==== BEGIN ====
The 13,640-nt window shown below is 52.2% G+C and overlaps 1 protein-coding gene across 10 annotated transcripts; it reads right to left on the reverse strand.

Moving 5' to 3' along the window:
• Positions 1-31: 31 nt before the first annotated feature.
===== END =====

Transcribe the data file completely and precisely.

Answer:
The 13,640-nt window shown below is 52.2% G+C and overlaps 1 protein-coding gene across 10 annotated transcripts; it reads right to left on the reverse strand.

Moving 5' to 3' along the window:
• Positions 1-31: 31 nt before the first annotated feature.